By James A. Long
Once again we find ourselves in that season of the year when nature compels our attention in the direction of good will towards others, that period when a wholesome spirit of giving finds its most natural expression. While Christmas literally denotes a celebration time for the Christian world, the real festival of a new birth carries a broader connotation, and it is this universal aspect that stimulates our reflections.
With each revolution of our globe around its solar parent, mankind has received the blessings of its warmth, its light, and with these an annual opportunity to bring more fully to birth the spiritual essence of that universal soul which is imbodied in each one of us. Could it be this impulse which year after year prompts us to open our consciousness to the needs of our fellows? Could it be that the Christos-spirit is trying to find expression in our lives, and that the Father within, referred to by the Master Jesus, is urging us to follow his lead?
Surely we may assume that millions of years before the advent of the Christs and Buddhas this inner nature was our greatest benefactor, and that the very travail of the soul of mankind through the valleys of ignorance attracted the coming to earth of these Great Ones. Did not their lives exemplify this principle of sacrifice, and their injunctions all point to the inner approach to bringing out the potential of our innate character?
On closer examination, it is not difficult to recognize that the festivals traditionally observed at this sacred season date back to pre-Christian times; for whatever the customs, most of the peoples of the world pay homage in one form or another to the dying of the old year and the triumphal birth of the new year. In most European countries, for example, the holy season activities commence about a month before Christmas on Advent, and close with Epiphany on January 6. I have had the good fortune to witness first hand the celebrations connected with the coming of Sint Nicolaas in Holland on December 5-6, and the birth of the Christ-kind on Weihnachten on December 24-25 in Germany.
In the traditional Dutch festival Sint Nicolaas is preceded by Zwarte Piet or "Black Peter" with his numerous henchmen. The Zwarte Piets are skillful pranksters, and children line the streets to follow every move and gesture as they prance through town on their black horses loaded with gifts. The children are told that if they have been good during the year, they will receive gifts; but if not, the Zwarte Piets will pinch and prod, tease and maybe whip if too much displeased. Then Sint Nicolaas comes riding majestically on his white horse; he quietly watches the antics of the youngsters, but does not participate. He is their friend, and one wave or smile from their beloved Sint and their joy is complete.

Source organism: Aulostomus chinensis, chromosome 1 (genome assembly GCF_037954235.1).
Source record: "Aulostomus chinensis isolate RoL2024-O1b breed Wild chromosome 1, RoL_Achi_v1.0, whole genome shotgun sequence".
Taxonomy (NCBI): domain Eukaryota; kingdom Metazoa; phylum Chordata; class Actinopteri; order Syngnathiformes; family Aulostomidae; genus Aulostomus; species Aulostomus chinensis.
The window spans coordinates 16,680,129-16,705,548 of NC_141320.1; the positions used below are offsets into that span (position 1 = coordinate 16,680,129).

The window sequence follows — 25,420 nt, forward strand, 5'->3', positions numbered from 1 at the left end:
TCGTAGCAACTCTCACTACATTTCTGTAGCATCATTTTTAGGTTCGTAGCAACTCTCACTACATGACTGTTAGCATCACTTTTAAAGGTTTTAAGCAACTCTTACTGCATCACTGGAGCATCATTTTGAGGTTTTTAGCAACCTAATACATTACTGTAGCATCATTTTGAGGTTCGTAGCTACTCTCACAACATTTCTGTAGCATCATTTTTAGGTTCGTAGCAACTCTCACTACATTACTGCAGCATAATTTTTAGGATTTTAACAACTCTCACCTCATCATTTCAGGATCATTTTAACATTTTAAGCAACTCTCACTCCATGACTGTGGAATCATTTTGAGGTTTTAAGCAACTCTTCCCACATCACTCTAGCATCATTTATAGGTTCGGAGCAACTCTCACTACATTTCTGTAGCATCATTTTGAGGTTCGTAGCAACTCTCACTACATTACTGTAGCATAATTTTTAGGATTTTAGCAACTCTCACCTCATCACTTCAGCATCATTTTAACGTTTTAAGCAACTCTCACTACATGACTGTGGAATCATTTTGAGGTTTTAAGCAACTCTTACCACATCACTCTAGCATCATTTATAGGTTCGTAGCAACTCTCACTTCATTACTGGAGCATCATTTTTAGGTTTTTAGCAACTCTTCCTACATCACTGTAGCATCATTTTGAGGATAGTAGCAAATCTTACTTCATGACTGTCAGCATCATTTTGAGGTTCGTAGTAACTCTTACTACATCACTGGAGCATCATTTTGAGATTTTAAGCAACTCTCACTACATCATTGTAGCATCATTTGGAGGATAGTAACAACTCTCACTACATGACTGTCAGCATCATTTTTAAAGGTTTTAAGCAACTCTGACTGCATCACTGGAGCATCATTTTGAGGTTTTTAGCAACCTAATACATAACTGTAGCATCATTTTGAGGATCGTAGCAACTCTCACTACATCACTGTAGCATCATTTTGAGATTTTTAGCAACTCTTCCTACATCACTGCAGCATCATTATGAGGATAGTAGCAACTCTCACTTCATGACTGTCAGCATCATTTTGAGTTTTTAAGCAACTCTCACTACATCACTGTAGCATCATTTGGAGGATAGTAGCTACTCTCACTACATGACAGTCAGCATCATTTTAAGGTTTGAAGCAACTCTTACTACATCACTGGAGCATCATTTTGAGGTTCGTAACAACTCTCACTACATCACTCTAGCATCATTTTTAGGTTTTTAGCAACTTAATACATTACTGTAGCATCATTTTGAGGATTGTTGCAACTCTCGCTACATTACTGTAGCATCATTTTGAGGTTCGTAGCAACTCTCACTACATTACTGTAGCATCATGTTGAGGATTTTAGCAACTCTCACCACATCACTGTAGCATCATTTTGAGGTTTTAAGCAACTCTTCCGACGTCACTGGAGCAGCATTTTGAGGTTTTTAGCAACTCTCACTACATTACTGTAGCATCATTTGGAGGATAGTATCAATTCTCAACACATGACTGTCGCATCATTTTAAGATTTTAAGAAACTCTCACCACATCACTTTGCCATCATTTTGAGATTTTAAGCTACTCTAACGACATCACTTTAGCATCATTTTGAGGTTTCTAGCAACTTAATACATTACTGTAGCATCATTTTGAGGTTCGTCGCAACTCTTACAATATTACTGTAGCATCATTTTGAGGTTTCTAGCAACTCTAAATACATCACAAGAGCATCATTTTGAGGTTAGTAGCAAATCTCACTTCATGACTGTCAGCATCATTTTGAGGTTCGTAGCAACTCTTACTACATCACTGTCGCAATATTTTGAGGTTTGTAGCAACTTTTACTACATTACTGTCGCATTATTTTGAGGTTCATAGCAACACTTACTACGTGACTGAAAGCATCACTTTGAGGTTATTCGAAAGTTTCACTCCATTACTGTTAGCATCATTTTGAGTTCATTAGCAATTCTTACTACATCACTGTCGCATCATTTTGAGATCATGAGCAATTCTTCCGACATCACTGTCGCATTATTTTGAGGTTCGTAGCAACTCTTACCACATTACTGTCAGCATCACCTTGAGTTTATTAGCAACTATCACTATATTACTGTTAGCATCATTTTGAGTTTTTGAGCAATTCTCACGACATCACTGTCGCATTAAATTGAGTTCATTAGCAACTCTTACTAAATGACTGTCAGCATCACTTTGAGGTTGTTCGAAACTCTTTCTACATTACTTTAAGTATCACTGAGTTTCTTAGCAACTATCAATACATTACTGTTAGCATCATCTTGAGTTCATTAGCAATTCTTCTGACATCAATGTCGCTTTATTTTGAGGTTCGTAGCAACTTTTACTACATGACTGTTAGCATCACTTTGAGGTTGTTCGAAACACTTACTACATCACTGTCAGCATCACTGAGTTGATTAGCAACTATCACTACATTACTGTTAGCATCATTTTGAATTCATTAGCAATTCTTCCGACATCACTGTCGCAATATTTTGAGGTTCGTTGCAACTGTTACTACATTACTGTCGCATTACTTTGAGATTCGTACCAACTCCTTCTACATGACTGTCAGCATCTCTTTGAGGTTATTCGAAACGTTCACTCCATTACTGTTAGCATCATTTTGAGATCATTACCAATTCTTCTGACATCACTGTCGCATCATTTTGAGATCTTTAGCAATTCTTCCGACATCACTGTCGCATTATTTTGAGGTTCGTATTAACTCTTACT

As one muses upon these observances, it becomes strongly evident that the Advent period may be a more crucial experience than even the Christmas "birth," because without a successful advent, a Christmas or sacred birth could not occur. Thus all the stories and legends that cluster around a Savior -- whether he be called Jesus or Gautama, Krishna or Zoroaster -- suggest a far deeper interpretation than the formal celebrations depict. We need only go to nature to confirm this. If the seed in the ground during its "advent" is overpowered by the opposition to its growing, there will be no plant to break through the earth and blossom in sunlight. If there is no advent in the experience of a soul's growth, how can there be a fuller birth?
Let us consider these thoughts in relation to the initiatory trials that were part of the sacred schools of ancient days, before they had become degenerate through ignorance and betrayal. The "advent" represented that period of initial testing when the soul of the aspirant underwent its severest trials. All the destructive forces were aligned to resist its efforts for a greater expression. The Zwarte Piets of nature, those dark agents of a higher law, teased and prodded to see that the human seed-soul did not burst forth unprepared. They personified in truth those elements that would hinder and obstruct in order that the aspirant could prove his integrity and accomplish his mission: the giving of birth to his greater self. In the background, unobserved, stood Sint Nicolaas, in essence the highest part of what is struggling for birth, but which, by the very law of compassion, cannot lift a finger to help. If the contest was won, then Sint Nicolaas rejoiced in the glory of the soul's triumph -- as indeed did likewise the Zwarte Piets!